33 min

Supply chain transparency — and honesty, with Crispin Argento, Managing Director of The Sourcery‪.‬ The Modern Cotton Story

    • Business

For this week’s podcast, we have a far-ranging and important discussion with Crispin Argento, Managing Director of The Sourcery (thesourcery.io), about apparel supply chain transparency. Mr. Argento passionately discusses the importance of protecting and educating cotton farmers throughout the world so they can make a decent living growing their crops in an environmentally-friendly way, while also ensuring the cotton they grow is accurately traced throughout the apparel supply chain.

Mr. Argento was recently quoted in a high-profile article in The NY Times entitled, “That Organic Cotton T-Shirt May Not Be as Organic as You Think,” where the accuracy of organic cotton claims made by some apparel brands were questioned, along with highlighting costs unfairly carried by some cotton farmers in support of a supply chain that often cares more about marketing than facts.

In fact, the lack of a true transparent supply chain from cotton to finished apparel prompted Mr. Argento to establish The Sourcery, a consultancy specializing in supply chain transparency, sustainable production, and farmer advocacy. Mr. Argento is also COO of FibreTrace, a firm specializing in physical and digital transparency for farmers and consuming companies in the textile supply chain.

This is an important program for anyone interested in sustainability, supply chain transparency, and support of cotton farmers.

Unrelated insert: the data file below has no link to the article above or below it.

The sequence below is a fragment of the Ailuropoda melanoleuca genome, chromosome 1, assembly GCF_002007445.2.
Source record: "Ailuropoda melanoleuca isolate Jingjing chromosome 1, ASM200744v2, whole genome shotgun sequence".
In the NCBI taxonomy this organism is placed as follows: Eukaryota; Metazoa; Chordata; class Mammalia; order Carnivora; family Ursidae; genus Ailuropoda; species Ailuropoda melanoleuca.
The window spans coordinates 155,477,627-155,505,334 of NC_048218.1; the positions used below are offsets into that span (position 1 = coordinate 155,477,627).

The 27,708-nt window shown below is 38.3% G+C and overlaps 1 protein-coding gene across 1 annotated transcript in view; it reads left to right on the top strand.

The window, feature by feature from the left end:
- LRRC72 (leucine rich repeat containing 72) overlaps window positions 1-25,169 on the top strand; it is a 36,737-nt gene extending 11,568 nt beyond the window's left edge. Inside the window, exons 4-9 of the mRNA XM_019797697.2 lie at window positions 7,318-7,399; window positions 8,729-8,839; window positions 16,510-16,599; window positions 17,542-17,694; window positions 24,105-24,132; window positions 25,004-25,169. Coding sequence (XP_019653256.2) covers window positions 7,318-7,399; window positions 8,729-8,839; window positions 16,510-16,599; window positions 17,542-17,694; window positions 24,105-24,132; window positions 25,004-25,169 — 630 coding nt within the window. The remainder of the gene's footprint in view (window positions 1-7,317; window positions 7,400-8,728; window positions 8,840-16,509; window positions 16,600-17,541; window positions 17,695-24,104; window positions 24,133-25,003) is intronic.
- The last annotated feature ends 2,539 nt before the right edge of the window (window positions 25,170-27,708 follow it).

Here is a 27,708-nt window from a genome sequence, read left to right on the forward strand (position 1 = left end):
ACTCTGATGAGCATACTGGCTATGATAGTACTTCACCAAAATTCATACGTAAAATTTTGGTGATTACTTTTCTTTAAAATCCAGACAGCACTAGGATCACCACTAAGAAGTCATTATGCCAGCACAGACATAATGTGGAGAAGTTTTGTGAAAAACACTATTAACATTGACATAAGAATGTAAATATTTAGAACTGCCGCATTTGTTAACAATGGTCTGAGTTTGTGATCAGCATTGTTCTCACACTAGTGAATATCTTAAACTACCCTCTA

Hosted by Jennifer Crumpler, Fiber Development Manager and Manager of the e3 Sustainable Cotton Program from BASF, and interviewed by industry consultant Bob Antoshak.

For this week’s podcast, we have a far-ranging and important discussion with Crispin Argento, Managing Director of The Sourcery (thesourcery.io), about apparel supply chain transparency. Mr. Argento passionately discusses the importance of protecting and educating cotton farmers throughout the world so they can make a decent living growing their crops in an environmentally-friendly way, while also ensuring the cotton they grow is accurately traced throughout the apparel supply chain.

Mr. Argento was recently quoted in a high-profile article in The NY Times entitled, “That Organic Cotton T-Shirt May Not Be as Organic as You Think,” where the accuracy of organic cotton claims made by some apparel brands were questioned, along with highlighting costs unfairly carried by some cotton farmers in support of a supply chain that often cares more about marketing than facts.

In fact, the lack of a true transparent supply chain from cotton to finished apparel prompted Mr. Argento to establish The Sourcery, a consultancy specializing in supply chain transparency, sustainable production, and farmer advocacy. Mr. Argento is also COO of FibreTrace, a firm specializing in physical and digital transparency for farmers and consuming companies in the textile supply chain.

This is an important program for anyone interested in sustainability, supply chain transparency, and support of cotton farmers.

Hosted by Jennifer Crumpler, Fiber Development Manager and Manager of the e3 Sustainable Cotton Program from BASF, and interviewed by industry consultant Bob Antoshak.

33 min